Fighting the good fight: Stage Combat for Young Performers
BY: Guest Writer
06 Apr 2018
As an Arts Award Supporter, Squire Stage Combat have been involved in delivery through workshops offering young people the opportunity to participate in an often overlooked art form. Mark Ruddick, the company’s founder, gives us an insight into the art of stage combat, and how it can develop young people as performers.
As a fight director, When I ask any performer about their combat training, the answer is almost always “I did took a training course once” or “I’ve done some workshops.” Would we cast an actor with a week’s worth of voice training to play Jean Valjean? Or train an actor for a week to dance with The Royal Ballet? Too often performers are cast in roles which they are not equipped for. The essence of drama is conflict and the epitome of conflict is combat. It is fundamental to theatre and film and we should encourage training of this form in our young performers.
We’ve worked in schools for over eight years now and are a proud supporter of Arts Award. We always enjoy meeting students and seeing their creativity blossom. Over the years, we’ve worked with thousands of students from diverse backgrounds. But no matter where we go there are a few things that come up time and time again. With this in mind I wanted to share my top three tips for teaching stage combat in the classroom.
1. Why We Fight
When students devise a scene it inevitability turns into a fight. This is a complaint we hear from staff all the time and it’s a telling one. Conflict is at the heart of any scene and students who are new to improvising have limited options. It’s a lot easier to dogpile onto each other than think of a way to keep a scene going. Writing and performing dialogue may seem too daunting and emotional content too exposing. Students choose a fight because it’s the easiest, least threatening option available to them. This is often discouraged by teachers who are, understandably, keen to progress.
However, stage combat demonstrates key performance skills: to act and react, to work together, consider an audience, develop timing and control. These skills are transferable and as they’re developed, fights not only become more realistic and interesting but are also contextualised by further work. Once students understand that a fight is part of a larger story, the story itself becomes more interesting.
2. IT’S NOT REAL!
This may seem slightly patronising, but it’s nevertheless worth stating. We do not engage in physical fighting, have never and thankfully will never. Consequently, this can make exploring the portrayal of violence slightly difficult at times.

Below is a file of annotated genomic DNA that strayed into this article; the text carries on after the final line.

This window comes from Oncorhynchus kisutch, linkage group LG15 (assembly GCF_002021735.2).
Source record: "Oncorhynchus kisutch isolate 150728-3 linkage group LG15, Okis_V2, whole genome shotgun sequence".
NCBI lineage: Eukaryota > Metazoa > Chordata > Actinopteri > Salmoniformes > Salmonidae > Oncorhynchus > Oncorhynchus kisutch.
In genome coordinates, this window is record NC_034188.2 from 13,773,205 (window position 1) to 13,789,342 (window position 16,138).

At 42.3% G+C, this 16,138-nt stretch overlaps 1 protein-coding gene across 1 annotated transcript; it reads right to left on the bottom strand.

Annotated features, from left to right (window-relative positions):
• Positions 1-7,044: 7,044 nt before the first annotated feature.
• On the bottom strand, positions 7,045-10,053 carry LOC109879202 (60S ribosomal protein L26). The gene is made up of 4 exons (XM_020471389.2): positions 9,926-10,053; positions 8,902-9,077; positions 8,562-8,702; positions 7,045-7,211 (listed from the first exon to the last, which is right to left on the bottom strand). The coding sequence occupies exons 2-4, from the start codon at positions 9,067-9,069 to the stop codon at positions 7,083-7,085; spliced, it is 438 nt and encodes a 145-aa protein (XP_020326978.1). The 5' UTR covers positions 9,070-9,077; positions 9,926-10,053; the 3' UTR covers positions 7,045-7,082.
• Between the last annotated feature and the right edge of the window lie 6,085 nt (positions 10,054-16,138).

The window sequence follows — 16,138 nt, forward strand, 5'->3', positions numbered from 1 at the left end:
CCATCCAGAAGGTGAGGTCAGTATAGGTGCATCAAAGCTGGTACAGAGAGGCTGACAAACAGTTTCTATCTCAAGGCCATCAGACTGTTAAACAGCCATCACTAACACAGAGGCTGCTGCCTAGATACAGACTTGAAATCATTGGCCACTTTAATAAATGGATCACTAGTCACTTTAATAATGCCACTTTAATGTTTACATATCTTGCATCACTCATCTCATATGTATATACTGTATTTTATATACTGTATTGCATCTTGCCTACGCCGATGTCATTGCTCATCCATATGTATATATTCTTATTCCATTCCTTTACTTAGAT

As with everything else on stage the fight will be set, rehearsed and repeatable. It’s our responsibility as teachers to show students how to perform fights safely and highlight the nature of violence in entertainment. From Shakespeare to Tarantino, violence acts as a climax or a catalyst. It’s at the heart of storytelling and can be a great teaching tool. Take Act 1 scene 1 of Romeo and Juliet, which uses a fight to introduce the two houses and their conflict, establishing the stakes. By understanding the staging of the first scene students can grasp the whole play.
Beyond the practical safety element, dealing with violence in school is challenging. We don’t encourage aggressive behaviour but we may need to understand it. For example, I taught two students recently, who were and told by their teacher to stop working together during one of my workshops. The workshop covered the basics of unarmed combat and I watched as the pair painstakingly rehearsed the scene along with other students. They planned methodically began shouting and swearing at each other as they smashed heads into walls, slapped each other across the face and genuinely scared the other pairs that were working near them. It was a perfect fight scene after which neither was hurt and they were both laughing with each other. And yet they were told to stop! The teacher failed to realise that it was the characters, not the actors, fighting on stage.
3. What feels good doesn’t always look good
My previous points are more theory-based and general, so I’ll conclude with a practical teaching tool. Very often after an hour or so of unarmed combat, students get caught up choreographing long fights that descend into jumping and flailing at each other. In their head they feel like Bruce Lee fighting Jackie Chan, but if you manage to film the scene and play it back to them they very quickly recognise their mistake. They slow down and start to consider their performance, and it encourages students to think about camera angles, which is a useful skill even when working for stage.
The most important element of performance is your audience, and hammering this into students early really helps promote safe stage combat.
For more information on Squire Stage Combat, visit www.squirestagecombat.com
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BY: Alan Lynch
BY: Alan Lynch